For the first time in several months now the main news was not about the virus. Channel 4 news gave a full twenty minutes to the situation in America. A relief in some respects perhaps but a salutary reminder that, for all its constrictions, the virus is not the only story in the world, nor even the only dangerous story in the world. The events in America are serious and worrying, so much so that it has led to non-socially distanced demonstrations in London and elsewhere. However, this potent and indiscriminate the virus impacts upon everything. Even this latest manifestation of a tragically age-long problem of social division in America is being played out against the backdrop of the virus. Seeing news that was neither exclusively British nor directly virus related made me wonder about the other stories we have been hearing nothing about. Where is Jeremy Bowen, Orla Guerin or Lise Ducet? The Middle East, Syria, Libya haven’t gone away but maybe travel restrictions make it impossible to report from those places. Indeed, the problems in those areas have almost certainly been made worse by the virus and no less deserving of our attention and prayers. St Paul once noticed that the Greeks had a temple to an unknown God. Maybe we need to offer a prayer specifically for that which is unknown, for what we don’t know we need to pray about – or the people we don’t know we need to pray about.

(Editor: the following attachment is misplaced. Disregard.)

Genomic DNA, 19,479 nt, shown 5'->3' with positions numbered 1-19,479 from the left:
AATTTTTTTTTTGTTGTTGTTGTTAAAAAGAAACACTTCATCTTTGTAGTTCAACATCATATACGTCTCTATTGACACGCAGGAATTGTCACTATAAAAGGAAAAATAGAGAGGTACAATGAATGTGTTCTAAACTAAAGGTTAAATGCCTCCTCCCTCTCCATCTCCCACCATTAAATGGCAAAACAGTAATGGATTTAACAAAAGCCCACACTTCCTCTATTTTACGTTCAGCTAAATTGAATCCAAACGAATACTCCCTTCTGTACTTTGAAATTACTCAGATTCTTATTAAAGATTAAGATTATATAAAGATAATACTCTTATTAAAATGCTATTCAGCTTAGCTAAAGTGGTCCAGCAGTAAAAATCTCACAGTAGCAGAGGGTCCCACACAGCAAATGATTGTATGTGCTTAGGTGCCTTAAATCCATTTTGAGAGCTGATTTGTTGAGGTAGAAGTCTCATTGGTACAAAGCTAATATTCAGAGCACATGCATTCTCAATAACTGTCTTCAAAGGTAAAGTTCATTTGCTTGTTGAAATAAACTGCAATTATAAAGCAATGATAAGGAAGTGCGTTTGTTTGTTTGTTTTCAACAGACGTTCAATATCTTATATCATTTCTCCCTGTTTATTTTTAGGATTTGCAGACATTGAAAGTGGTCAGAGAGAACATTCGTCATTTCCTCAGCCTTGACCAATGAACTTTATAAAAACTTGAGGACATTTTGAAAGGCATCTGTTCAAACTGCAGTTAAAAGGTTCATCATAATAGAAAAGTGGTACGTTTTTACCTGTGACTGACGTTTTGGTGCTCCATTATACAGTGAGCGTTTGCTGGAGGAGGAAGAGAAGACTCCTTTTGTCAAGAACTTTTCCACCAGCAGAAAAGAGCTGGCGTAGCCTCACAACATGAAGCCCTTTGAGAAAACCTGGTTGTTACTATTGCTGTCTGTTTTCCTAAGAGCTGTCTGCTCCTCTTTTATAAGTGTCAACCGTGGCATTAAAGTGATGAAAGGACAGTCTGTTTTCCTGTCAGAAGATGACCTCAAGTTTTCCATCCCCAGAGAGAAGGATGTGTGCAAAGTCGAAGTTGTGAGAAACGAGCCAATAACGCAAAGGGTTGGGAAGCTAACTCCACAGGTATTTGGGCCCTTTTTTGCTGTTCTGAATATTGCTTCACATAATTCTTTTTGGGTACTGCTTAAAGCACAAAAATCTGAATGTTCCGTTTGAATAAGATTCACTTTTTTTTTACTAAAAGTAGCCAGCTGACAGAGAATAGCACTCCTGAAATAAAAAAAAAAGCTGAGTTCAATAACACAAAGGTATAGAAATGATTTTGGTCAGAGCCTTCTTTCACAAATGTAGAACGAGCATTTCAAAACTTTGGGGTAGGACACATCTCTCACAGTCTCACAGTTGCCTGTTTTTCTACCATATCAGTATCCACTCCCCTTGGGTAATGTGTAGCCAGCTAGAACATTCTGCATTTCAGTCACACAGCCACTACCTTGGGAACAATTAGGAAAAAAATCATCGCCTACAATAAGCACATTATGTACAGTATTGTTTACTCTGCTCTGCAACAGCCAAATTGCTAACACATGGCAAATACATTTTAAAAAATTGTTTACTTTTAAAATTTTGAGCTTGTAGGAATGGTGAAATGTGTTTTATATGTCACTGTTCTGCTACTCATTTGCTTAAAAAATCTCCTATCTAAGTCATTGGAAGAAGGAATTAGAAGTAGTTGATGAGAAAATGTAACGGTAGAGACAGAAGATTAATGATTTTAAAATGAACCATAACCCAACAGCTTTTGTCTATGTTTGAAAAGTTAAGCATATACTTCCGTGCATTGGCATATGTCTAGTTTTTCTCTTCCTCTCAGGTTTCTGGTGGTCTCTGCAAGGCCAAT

Monday, 1st June, 2020

Today, the Church returns to Ordinary Time (9th week) liturgically at least. Things are, of course, far from ordinary whether that be in the church or across the world.

Further to my beach concerns on Saturday (echoed by the BBC News last night) the following picture was taken at 7.00 a.m. on Sunday. On Saturday afternoon the side roads off Alumhurst Road were packed with cars and there seemed even more people on the beach. Every day now seems like a Bank holiday. In wondering whether this is appropriate or wise I find myself asking: Am I being mean-spirited or reasonably concerned? Am I being hard-hearted or understandably anxious or nervous? Am I being ungenerous or motivated by a wider social concern? Probably all of the above but certainly uncomfortable. At least Jesus made the disciples clear up thoroughly after the feeding of the five thousand. By the way, the toilets at Alum Chine are still closed, so the picture doesn’t tell the whole story.